|Cape grey mongoose|
|on the plateau of Table Mountain|
|Galerella pulverulenta |
|Cape grey mongoose range|
The Cape grey mongoose (Galerella pulverulenta), also called the small grey mongoose, is a small mammal native to South Africa, Lesotho and southern Namibia.
It is a small species (55–69 cm long, weight range 0.5 – 1.0 kg). It is a dark grey colour with a darker tip of the tail. The legs are a darker grey than the rest of the body. It has a typical elongated mongoose body-shape. The ears are small and rounded and are situated on the sides of the head. The tail is long and bushy. The teeth show adaptations for both cutting and crushing.
The Cape grey mongoose feeds mostly on insects and small rodents, but will also eat birds, small reptiles, amphibians, other invertebrates, and fruit. They have been known to eat carrion and garbage as well.
It is predominantly insectivorous but also carnivorous. Insects and other arthropoda such as spiders are caught on the ground and then held down with the forefeet and eaten. Larger prey such as rodents are stalked and killed with a bite to the head. Large prey items are held down with the forefeet and then torn into bite size pieces with the teeth.
Small rodents, in particular Otomys and Rhabdomys, are their most important dietary component. On occasion, immature hares or the young of small antelopes such as Cape grysbok may be attacked.
Until a few decades ago, the species was thought to be endemic to the Cape Province, but it is now known to occur in much of the rest of South Africa and in the west, northwards to southern Angola. It is not yet clear how continuous the range is, nor how much of this wider presence is due to extension of its range. Its density in areas where the species is established, ranges from one mongoose per 60 hectares to one per two hectares.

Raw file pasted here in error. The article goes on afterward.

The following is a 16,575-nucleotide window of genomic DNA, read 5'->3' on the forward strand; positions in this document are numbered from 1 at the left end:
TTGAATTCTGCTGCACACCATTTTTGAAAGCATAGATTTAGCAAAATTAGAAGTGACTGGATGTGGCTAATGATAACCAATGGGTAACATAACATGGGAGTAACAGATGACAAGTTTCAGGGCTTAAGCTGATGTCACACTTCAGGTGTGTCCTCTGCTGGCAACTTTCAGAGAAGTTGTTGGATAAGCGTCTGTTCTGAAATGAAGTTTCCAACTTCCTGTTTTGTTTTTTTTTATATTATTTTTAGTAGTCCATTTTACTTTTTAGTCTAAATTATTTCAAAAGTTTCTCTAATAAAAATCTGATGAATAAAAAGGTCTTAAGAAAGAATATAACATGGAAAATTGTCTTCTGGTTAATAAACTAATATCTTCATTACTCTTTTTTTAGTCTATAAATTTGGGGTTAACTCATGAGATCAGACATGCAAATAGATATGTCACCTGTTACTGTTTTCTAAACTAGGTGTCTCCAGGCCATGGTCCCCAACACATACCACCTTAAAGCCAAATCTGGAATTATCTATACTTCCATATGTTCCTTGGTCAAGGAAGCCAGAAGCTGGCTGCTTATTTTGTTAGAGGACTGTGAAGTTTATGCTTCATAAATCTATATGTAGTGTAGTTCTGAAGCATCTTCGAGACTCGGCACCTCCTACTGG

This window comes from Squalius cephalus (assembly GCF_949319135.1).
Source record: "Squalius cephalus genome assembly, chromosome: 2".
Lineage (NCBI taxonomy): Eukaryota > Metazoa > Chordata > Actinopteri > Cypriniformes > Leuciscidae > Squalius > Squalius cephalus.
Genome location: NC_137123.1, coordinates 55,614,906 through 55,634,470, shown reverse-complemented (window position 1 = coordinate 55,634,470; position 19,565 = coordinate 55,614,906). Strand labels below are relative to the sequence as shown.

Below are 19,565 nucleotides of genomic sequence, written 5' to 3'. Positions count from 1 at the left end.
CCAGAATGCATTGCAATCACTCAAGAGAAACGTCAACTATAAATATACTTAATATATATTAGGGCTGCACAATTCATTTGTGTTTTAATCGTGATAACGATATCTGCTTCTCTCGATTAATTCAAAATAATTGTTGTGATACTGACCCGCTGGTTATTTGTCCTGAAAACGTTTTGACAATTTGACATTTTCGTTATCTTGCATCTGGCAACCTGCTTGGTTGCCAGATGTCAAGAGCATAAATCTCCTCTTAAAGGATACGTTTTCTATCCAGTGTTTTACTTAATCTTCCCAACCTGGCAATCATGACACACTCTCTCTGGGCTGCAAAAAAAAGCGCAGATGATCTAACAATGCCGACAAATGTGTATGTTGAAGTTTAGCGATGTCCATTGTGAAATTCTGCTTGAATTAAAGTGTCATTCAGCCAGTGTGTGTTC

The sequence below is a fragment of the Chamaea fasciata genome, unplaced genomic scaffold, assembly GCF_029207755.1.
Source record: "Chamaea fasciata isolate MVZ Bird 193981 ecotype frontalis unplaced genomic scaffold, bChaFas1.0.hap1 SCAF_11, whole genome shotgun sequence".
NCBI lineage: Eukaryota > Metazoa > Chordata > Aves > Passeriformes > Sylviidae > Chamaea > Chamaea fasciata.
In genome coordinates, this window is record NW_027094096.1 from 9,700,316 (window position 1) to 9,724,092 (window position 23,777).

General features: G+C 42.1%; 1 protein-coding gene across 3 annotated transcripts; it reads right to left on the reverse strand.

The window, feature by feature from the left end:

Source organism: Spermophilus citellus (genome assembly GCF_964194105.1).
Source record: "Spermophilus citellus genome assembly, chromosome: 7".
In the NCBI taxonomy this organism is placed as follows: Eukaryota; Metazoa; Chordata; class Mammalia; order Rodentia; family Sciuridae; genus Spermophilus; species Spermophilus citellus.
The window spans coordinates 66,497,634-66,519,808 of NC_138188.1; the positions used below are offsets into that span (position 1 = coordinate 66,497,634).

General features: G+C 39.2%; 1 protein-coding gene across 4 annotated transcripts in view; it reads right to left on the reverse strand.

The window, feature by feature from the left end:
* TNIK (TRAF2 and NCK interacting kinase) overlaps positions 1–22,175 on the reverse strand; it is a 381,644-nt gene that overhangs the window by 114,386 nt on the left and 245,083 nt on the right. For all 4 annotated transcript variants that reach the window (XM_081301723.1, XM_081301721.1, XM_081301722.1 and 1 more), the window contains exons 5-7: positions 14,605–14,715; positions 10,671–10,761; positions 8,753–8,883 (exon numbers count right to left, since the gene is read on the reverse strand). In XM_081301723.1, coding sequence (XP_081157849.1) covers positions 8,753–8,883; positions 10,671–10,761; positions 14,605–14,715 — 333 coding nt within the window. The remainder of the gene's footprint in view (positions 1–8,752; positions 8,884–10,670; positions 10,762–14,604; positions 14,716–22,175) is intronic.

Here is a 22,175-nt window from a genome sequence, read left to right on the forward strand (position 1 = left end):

It inhabits macchia-type vegetation (fynbos), semi-desert scrub (Karoo), thicket and forest. However, it is not found in the grassland biome. Often they live in close association with man, often under the floors of outbuildings, and even live successfully on the fringe of suburbia. When habituated to human presence, they may tolerate close approach.
The Cape grey mongoose is diurnal. When not breeding, it is solitary, but litter remains together in a family party at least until late adolescence. They live in overlapping home ranges of 5-68 ha, with the males having larger ranges than the females. However, it is not entirely clear whether this species is territorial or not, or whether it might be more social than generally believed. They are poor diggers so they utilize piles of rocks, crevices, deserted burrows and hollows in tree trunks for shelter when there is not sufficient bush cover. They are often spotted by humans when they cross roads.
Litters of 1 – 3 young are born from August to December and are hidden in burrows, rock crevices or tree hollows. At birth, the pups are fully furred but their eyes and ears are closed, only opening after about a fortnight. The young remain in the breeding burrow until they are fully weaned, and leave when they are capable of independence.
The meerkat or suricate is a small mongoose found in southern Africa. It is characterised by a broad head, large eyes, a pointed snout, long legs, a thin tapering tail, and a brindled coat pattern. The head-and-body length is around 24–35 cm (9.4–13.8 in), and the weight is typically between 0.62 and 0.97 kg. The coat is light grey to yellowish brown with alternate, poorly defined light and dark bands on the back. Meerkats have foreclaws adapted for digging and have the ability to thermoregulate to survive in their harsh, dry habitat. Three subspecies are recognised.